The long and varied history of Smithills Hall has unsurprisingly inspired a number of ghost stories– and considering its former role as a family home, it has been a place of death and grieving as well as birth and life. A psychic once reported seeing a couple in 15th century dress in the Great Hall – and considering that John Barton (of the Barton family who owned the hall for nearly 200 years) had died in The Battle of St Albans, it has been suggested that one of these figures may have been his ghost coming back to visit. Other sightings have included a man at the top of the stairs near the Green Room; the room where George Marsh was questioned prior to his death. No wonder this is considered to be the most haunted area in Smithills! Further reported activity includes a ‘pushing’ ghost in the chapel, a man with white bushy hair in the shop and the sound of horses passing the house – perhaps a ghostly reminder of the threatening troops of Prince Rupert marching past, as they did in 1644, plunging the population of Bolton into disarray following the Siege of Lathom House. It was reported at least half of the local population were killed during this terrifying time.  Given the range of stories attached to the hall then, it is a popular location for psychics, paranormal groups and can even be hired for the evening. Popular television series Most Haunted has also filmed here.

In the 16th century, Smithills passed into the hands of the Shuttleworth family for a time. Meticulous records of the household actually reveal interesting, and somewhat macabre, events. For example, in 1591 it was recorded that Lady Shuttleworth had been prescribed ‘syrup of lemon’, suggesting that she had fallen ill. The records over the course of the year indicate various measures taken to try to relieve her – yet April 1592 marks the date of a payment of 2s 4d to Thomas Marsh… the man who made her coffin. Detailed expenses accounts therefore give us greater understanding of the course of life and death at Smithills.

Smithills Hall

By 1659 the hall was in the hands of the Belasyse family – and the Great Hall even became a ‘Brew House’ for a time. Then the 17th Century saw Smithills purchased by the Byroms of Manchester, who kept it until 1801 – when the Ainsworths took over. Ainsworth is a prominent name in Bolton, as the Ainsworth family made their fortune during the Industrial Revolution, setting up the bleachworks at nearby Barrow Bridge, providing a much more time-and-cost-effective chemical method of bleaching cotton compared to the manual process. Man of the house Peter Ainsworth even became nicknamed ‘The Opulent Bleacher’!

Under three generations of The Ainsworth, Smithills Hall changed considerably – with a number of redevelopments and extensions to the buildings funded by the family’s considerable wealth. Under Colonel Richard Henry Ainsworth (the nephew of Peter Ainsworth), George Devey was the architect appointed to lead the late 19th century transformation, which included new bedrooms for staff, improvement to entrances and repair to the chapel. The gardens and grounds, which cover 48-hectares and can still be enjoyed today, were also enhanced. Devey went onto complete a second phase of work in 1882-1886, and it was during this time in 1885, that the notable American writer Nathaniel Hawthorne paid a visit to the hall.

The Ainsworths certainly enhanced the grandeur of the place, whilst Devey’s clever design work has allowed the building as it stands now, to combine architectural work from across the eras in a uniform way. Colonel Ainsworth’s room was still based in Robert Barton’s 16th Century extension of the building, yet his taste for grandness and display can still be seen today, the room decorated with various hunting memorabilia – along with a rather unnerving story. It is said that the room is still haunted by Colonel Ainsworth’s ghost, as every so often the arrangement of glasses on the table is disrupted and one upturned. Perhaps Colonel Ainsworth pouring himself a drink? Next door is the impressive room of Mrs Ainsworth, with an array of beautiful windows and great attention to interiors, including original tiling around the fireplace designed by William De Morgan. The artwork involves various birds ascending to flight, thought to be a key symbol of positivity at the time.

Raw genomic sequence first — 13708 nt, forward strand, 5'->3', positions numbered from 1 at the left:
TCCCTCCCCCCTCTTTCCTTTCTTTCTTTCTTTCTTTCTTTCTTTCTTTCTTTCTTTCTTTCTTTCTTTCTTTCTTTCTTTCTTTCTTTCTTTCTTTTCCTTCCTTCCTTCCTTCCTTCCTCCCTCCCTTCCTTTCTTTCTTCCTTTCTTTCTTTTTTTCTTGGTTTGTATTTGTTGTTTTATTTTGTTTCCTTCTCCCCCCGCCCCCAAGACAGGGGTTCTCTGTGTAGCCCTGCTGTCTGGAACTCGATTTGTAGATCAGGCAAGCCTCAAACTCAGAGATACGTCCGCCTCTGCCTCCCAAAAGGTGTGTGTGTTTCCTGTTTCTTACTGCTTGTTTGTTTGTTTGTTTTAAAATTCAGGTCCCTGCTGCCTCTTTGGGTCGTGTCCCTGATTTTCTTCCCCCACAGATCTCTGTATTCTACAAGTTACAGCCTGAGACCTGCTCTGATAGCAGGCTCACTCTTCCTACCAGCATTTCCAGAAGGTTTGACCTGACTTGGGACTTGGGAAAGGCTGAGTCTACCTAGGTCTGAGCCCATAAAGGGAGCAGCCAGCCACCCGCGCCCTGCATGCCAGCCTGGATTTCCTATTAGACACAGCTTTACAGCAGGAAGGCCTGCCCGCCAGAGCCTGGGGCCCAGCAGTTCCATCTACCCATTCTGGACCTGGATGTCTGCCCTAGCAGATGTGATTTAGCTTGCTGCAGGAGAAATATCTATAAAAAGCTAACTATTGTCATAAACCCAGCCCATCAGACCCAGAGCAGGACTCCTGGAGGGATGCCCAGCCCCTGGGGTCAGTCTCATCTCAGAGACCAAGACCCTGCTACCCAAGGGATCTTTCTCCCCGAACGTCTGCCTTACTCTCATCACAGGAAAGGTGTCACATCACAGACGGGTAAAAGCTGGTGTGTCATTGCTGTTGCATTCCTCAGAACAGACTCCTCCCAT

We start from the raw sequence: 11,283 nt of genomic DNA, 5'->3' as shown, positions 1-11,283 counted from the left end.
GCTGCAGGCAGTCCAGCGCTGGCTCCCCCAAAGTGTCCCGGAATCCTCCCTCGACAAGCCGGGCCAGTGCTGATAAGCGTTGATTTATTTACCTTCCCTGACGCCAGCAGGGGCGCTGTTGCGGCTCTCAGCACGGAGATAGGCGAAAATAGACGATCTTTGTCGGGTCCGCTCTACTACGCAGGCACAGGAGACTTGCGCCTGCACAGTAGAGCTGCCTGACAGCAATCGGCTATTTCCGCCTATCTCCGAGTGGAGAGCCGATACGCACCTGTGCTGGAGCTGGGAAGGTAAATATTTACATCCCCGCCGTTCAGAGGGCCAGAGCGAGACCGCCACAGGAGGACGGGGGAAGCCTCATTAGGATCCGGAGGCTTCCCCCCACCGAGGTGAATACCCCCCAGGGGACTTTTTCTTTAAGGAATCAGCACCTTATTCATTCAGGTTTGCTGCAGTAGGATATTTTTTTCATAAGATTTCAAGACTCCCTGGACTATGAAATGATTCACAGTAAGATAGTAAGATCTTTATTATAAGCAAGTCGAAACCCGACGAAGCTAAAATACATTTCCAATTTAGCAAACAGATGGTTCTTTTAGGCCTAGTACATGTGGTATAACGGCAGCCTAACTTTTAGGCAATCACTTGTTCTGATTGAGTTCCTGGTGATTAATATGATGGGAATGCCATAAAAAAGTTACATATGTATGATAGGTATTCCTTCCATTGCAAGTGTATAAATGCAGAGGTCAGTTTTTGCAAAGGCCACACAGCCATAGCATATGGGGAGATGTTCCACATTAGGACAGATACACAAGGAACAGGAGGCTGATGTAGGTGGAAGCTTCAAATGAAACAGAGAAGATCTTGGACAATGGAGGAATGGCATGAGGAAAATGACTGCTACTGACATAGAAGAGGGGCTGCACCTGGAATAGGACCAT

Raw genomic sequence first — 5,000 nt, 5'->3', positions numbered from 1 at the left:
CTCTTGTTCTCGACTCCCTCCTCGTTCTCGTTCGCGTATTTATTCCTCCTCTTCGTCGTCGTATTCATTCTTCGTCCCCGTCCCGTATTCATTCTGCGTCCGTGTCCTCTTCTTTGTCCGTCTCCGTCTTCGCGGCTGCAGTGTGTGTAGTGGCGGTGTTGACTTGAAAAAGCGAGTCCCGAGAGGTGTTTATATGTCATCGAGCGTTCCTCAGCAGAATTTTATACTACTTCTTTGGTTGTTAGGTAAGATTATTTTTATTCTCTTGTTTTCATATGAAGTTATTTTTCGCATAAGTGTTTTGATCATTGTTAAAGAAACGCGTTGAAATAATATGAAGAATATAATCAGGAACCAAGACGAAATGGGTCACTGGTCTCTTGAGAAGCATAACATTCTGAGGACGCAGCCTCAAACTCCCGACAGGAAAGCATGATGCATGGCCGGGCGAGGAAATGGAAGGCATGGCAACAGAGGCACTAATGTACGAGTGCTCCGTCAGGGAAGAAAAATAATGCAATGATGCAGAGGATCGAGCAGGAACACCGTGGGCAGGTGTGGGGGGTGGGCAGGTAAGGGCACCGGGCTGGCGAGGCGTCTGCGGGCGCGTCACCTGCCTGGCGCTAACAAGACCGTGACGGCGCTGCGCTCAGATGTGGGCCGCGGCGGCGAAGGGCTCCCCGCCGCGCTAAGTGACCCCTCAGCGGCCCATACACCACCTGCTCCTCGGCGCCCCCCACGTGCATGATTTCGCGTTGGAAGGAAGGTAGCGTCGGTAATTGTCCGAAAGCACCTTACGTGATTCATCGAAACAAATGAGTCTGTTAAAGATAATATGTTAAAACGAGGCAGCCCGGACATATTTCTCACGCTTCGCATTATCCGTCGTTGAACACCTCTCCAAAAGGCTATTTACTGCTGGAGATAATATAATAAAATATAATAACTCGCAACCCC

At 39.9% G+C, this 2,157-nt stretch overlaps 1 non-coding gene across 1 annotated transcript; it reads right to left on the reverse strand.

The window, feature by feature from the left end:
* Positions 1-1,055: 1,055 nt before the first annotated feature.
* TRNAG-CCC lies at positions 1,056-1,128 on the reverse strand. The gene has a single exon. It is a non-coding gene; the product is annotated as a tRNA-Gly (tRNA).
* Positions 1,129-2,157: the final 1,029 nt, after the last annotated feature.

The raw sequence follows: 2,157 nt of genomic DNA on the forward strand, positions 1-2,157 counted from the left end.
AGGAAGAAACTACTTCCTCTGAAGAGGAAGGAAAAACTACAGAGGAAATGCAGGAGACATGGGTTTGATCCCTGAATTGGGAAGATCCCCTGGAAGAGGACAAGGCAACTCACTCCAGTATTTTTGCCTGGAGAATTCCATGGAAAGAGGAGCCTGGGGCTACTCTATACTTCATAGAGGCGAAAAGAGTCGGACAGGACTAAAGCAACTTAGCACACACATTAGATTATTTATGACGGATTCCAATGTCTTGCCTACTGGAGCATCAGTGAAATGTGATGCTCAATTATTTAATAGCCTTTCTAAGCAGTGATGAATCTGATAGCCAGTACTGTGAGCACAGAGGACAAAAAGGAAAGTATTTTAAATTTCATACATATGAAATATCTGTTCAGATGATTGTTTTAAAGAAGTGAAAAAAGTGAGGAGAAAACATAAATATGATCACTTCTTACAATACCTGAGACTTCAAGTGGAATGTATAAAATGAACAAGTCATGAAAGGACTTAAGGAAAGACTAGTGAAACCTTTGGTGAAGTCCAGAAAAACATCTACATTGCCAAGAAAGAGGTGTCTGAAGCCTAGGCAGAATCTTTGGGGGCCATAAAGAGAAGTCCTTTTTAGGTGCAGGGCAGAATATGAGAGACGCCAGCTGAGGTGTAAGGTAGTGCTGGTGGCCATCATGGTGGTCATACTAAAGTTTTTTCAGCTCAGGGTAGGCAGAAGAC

Records suggest Mr and Mrs Ainsworth to be a rather formidable couple, with one story being that the servants and staff of the house were instructed to await their entry in the Chapel each Sunday morning. On the days in the winter when their entry took a while, it can be expected that the chapel was a rather cold place to be! Another story is what happened when Colonel Ainsworth closed the road over the moors leading to Winter Hill in 1896, intended to protect his grouse shooting. This caused a public outcry against land ownership and infringement, leading to a demonstration of an 8,000-strong crowd marching on the moors on the 6th September 1896, and an even bigger crowd of 12,000 on the 13th September. Now known as the ‘Winter Hill Mass Trespass’, at its longest, the procession was said to stretch for 1.5 miles.

Despite these stories, what was clear about the Ainsworth’s is the enhancement they brought to the hall, and the sense of family life there. Mrs Ainsworth was said to love children and animals, with the grave of her beloved dog ‘Little Bess’ still visible in stone within the house itself. The library adjoining the couple’s rooms was also significantly added to during this period; with libraries an important social symbol amongst landed gentry families. Visitors today can see a copy of Foxe’s Book of Martyrs displayed within, containing an account of George Marsh and his death.

Smithills Hall Exterior

Smithills Hall went onto be the first building in the area to have electric lighting installed in 1904. However, it was also becoming increasingly expensive to run and maintain, leading the house to be sold to the Bolton Corporation for £70,600 in 1938. Plenty was to happen to the hall however, before it became the museum and event space we know it as today. The West Wing was actually used as a home for elderly ladies, before becoming a workshop space for people with learning difficulties under the Department of Health and Social Security up until 1990. It was during the 20th Century too that the group Friends of Smithills Hall was established, aiming to keep the heritage of the place alive. It’s President up until 2005 was the last Ainsworth John Francis Ainsworth, who was followed by Sir William Burton Nigel Goring - still linked to the Ainsworth’s, as his mother was the sister of John.

But why not visit and experience that history and heritage for yourself? From the impressive Timeline Exhibition to organised Ghost Tours led by the Friends of Smithills Hall, there are plenty of ways to delve into both the past and present of this atmospheric place.  Artisan Fairs are held in the hall on select Sundays, there are school-holiday activities and even a garden party, open to all and taking place on the 7 July for 2019.

For more information, visit the websites:

https://www.boltonlams.co.uk/smithills-hall-location-and-opening-times and https://www.friendsofsmithillshall.co.uk/

Opening Times:

Wednesday, Thursday & Friday: 10am – 4pm

Sunday: 12am – 4pm

Bank Holiday Mondays: 12am – 4pm

HAUNT Manchester has also enjoyed other visits to Bolton, including finding out more about the 'Bolton's Egypt' exhibition at Bolton Museum. Read our earlier article 'Step inside the only full-scale replica Egyptian tomb in Europe and explore Egyptology – at Bolton Museum'  here.

By Emily Oldfield, with thanks to Bolton Museum and Libraries Service, Smithills Hall and Friends of Smithills Hall

Images (with the exception of images 2,3&4) © Bolton Council.  From the collection of Bolton Library and Museum Services